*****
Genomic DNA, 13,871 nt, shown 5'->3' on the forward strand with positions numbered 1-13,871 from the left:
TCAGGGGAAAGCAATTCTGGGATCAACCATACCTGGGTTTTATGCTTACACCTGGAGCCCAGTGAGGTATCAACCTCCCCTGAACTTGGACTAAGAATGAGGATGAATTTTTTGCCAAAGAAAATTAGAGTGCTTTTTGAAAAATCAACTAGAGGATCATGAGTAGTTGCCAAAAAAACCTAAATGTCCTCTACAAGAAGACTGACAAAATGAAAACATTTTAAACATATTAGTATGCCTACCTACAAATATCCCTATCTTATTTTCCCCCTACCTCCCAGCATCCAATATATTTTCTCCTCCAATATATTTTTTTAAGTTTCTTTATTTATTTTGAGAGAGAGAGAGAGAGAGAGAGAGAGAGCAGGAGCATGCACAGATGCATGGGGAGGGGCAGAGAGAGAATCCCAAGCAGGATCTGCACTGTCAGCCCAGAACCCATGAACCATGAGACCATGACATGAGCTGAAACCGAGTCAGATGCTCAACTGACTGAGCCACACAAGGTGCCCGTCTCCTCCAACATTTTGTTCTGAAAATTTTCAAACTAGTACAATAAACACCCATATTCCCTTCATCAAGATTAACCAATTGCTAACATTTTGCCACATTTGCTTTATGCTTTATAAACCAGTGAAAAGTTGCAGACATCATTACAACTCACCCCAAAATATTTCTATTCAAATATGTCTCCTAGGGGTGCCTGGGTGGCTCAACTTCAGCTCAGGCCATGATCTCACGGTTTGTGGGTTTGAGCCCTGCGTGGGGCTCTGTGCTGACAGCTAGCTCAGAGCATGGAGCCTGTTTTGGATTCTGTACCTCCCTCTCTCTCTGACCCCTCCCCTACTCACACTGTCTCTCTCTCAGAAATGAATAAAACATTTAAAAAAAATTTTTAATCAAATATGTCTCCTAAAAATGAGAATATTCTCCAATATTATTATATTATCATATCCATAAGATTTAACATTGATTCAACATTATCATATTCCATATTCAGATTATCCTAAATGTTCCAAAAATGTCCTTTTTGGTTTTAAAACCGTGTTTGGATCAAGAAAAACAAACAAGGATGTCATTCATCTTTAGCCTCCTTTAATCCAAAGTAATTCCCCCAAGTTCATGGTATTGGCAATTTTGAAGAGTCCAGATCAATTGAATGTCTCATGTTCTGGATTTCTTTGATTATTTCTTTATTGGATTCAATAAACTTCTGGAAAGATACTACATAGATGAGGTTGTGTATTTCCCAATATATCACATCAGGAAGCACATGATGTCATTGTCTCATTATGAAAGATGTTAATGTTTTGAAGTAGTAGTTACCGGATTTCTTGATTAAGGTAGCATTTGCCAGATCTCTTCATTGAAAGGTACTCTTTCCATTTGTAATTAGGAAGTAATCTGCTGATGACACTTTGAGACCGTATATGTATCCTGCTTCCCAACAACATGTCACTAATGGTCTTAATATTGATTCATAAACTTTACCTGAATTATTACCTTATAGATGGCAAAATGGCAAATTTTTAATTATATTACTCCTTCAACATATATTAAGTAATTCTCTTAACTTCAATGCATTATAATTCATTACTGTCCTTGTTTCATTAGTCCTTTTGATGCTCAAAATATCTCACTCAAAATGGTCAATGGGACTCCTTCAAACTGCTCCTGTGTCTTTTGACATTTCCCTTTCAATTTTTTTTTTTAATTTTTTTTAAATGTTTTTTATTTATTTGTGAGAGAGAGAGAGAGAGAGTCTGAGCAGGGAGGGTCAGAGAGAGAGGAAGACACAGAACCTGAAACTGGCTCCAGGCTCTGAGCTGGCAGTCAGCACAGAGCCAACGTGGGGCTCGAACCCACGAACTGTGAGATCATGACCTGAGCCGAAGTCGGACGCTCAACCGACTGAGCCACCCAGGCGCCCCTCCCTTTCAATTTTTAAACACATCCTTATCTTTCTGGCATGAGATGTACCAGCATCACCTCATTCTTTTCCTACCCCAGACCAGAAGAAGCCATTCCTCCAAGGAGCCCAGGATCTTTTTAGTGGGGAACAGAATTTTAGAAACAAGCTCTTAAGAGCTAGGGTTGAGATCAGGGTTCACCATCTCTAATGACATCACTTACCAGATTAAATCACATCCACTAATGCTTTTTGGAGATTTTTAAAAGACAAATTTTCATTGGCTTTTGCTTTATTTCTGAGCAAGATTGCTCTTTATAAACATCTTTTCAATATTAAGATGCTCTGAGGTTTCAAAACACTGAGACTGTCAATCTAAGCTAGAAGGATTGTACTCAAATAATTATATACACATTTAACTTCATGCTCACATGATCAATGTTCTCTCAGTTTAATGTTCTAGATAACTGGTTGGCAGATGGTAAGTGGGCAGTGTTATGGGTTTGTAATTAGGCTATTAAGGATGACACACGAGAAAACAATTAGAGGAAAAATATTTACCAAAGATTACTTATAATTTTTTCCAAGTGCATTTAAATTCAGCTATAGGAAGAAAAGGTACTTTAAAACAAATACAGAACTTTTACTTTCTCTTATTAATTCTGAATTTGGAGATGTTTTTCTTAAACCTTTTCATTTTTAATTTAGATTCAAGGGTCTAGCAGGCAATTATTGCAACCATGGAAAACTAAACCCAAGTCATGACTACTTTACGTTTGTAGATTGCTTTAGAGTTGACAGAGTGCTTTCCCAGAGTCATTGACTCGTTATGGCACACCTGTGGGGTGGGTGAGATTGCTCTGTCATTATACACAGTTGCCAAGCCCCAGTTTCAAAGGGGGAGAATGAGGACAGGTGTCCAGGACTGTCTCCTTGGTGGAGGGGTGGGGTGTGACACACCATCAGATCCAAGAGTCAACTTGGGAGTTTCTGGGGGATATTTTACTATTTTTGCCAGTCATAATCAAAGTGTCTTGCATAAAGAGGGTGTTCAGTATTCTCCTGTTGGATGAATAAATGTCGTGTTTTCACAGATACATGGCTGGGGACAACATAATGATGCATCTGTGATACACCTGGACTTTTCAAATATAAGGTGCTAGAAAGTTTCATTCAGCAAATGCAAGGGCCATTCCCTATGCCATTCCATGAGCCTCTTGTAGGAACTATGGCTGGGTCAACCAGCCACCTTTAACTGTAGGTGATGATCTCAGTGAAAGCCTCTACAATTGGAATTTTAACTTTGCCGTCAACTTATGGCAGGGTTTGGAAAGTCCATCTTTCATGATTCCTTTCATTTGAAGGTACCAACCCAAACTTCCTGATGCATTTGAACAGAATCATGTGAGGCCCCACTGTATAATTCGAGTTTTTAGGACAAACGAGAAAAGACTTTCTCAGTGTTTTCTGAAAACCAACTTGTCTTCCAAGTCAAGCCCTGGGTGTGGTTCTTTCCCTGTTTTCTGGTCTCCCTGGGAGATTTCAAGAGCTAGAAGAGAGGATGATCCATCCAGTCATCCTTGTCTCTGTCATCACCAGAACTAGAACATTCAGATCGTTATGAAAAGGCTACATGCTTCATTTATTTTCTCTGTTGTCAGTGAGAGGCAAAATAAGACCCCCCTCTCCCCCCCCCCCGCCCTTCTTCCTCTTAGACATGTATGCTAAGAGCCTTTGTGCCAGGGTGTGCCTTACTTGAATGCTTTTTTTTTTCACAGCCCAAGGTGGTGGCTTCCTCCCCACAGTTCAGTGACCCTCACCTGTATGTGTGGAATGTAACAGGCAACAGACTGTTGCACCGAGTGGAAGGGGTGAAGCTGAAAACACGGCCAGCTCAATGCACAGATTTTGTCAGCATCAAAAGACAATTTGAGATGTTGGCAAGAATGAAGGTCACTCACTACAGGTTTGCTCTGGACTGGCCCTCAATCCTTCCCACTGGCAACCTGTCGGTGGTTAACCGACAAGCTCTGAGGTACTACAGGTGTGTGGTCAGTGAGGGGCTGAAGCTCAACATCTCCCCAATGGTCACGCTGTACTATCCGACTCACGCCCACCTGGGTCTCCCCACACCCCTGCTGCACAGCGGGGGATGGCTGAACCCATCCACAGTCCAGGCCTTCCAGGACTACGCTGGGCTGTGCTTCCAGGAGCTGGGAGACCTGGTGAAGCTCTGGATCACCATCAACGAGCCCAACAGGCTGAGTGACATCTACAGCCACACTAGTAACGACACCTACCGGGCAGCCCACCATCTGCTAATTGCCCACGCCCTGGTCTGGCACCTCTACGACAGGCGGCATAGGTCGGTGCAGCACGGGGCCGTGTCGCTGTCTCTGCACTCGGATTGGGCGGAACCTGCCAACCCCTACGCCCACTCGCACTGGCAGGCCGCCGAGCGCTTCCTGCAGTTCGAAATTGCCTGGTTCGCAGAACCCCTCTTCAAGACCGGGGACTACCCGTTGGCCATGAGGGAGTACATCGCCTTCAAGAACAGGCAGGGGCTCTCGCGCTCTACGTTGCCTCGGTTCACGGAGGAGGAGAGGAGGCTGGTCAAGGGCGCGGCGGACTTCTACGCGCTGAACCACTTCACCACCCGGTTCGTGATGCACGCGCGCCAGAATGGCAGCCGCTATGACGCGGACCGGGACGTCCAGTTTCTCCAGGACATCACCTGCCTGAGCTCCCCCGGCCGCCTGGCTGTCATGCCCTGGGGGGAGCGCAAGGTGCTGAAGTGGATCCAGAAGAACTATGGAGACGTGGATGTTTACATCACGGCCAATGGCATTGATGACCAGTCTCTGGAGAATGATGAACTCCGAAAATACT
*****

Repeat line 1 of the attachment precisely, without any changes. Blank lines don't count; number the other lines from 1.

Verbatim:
Genomic DNA, 13,871 nt, shown 5'->3' on the forward strand with positions numbered 1-13,871 from the left: